10 thoughts on “Dance, Nana, Dance / Baila, Nana, Baila: Cuban Folktales in English and Spanish

  1. Cynda Cynda says:

    4 1 2 Beautifully selected stories The reseller of the stories Joe Hayes repeatedly visited Cuba, visiting with a friend he made there, working to get right what he calls the roots of the stories I play at Spanglish, have studied Spanish, grew up hearing Spanish, and was for a few months forced to speak Spanish when living elsewhere, so I am familiar with the Mexican style Spanish spoken in Texas I am thrilled with this translation Sometimes terms are not very translatable The reteller 4 1 2 Beautifully selected stories The reseller of the stories Joe Hayes repeatedly visited Cuba, visiting with a friend he made there, working to get right what he calls the roots of the stories I play at Spanglish, have studied Spanish, grew up hearing Spanish, and was for a few months forced to speak Spanish when living elsewhere, so I am familiar with the Mexican style Spanish spoken in Texas I am thrilled with this translation Sometimes terms are not very translatable The reteller Hayes does translate one term at the end of the text I would have liked for him to have translatedterms, terms not used here in Texas and perhaps only in places where Cuban style Spanish is familar I would have liked a glossary of all the untranslated terms.I am glad to see that The people depicted in the book are shown to be of mulatto African American heritage US citizens are not the only Americans in the Americas Maybe someday German Hispanics and French Hispanics and Chinese Hispanics, and let me not forget the Jewish Hispanics Step by step.Impressed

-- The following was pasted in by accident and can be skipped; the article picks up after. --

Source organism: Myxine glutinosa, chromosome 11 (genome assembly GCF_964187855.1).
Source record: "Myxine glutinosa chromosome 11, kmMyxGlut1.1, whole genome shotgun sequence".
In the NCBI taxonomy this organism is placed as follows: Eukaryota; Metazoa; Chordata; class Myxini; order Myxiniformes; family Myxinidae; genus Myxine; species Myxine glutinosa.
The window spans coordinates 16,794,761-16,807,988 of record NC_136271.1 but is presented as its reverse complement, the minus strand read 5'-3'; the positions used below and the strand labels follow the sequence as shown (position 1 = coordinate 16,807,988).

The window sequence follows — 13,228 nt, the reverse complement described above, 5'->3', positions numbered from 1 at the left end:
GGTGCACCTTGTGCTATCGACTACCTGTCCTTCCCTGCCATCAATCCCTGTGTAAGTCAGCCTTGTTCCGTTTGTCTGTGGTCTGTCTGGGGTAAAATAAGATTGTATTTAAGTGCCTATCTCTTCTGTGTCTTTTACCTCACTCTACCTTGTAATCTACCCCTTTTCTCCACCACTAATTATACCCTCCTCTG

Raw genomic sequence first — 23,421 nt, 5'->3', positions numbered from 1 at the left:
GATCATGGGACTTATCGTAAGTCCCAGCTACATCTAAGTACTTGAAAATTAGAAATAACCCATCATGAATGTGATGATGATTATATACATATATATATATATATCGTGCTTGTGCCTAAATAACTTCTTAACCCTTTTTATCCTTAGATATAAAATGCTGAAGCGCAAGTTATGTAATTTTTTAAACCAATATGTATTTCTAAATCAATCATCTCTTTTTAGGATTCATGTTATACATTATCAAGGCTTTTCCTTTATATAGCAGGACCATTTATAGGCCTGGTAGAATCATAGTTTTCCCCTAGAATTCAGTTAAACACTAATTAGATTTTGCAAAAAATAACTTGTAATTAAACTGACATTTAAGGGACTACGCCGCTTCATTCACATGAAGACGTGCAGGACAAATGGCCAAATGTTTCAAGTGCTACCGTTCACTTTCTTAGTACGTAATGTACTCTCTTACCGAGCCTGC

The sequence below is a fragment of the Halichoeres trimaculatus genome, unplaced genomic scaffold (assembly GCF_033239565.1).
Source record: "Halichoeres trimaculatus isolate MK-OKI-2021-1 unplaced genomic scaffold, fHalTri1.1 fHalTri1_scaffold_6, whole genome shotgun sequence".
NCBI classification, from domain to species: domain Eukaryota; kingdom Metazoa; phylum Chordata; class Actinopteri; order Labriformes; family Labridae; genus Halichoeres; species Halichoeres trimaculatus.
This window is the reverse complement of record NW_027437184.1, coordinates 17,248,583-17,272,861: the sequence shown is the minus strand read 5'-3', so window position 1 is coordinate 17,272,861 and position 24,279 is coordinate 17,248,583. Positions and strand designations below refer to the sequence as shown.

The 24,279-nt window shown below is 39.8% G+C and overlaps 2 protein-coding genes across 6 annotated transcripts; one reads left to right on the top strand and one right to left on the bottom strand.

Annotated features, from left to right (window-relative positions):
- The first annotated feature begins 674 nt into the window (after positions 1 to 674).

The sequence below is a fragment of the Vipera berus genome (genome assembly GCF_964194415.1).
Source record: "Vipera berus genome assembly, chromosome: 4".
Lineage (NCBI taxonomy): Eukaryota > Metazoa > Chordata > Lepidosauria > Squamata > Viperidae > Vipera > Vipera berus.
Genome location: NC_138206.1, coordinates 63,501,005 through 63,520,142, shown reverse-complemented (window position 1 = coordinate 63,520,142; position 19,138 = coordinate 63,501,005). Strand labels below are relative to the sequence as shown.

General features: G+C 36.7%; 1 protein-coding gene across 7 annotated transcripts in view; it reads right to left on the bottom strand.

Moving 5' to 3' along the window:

2. L13F_Jana Wilkening L13F_Jana Wilkening says: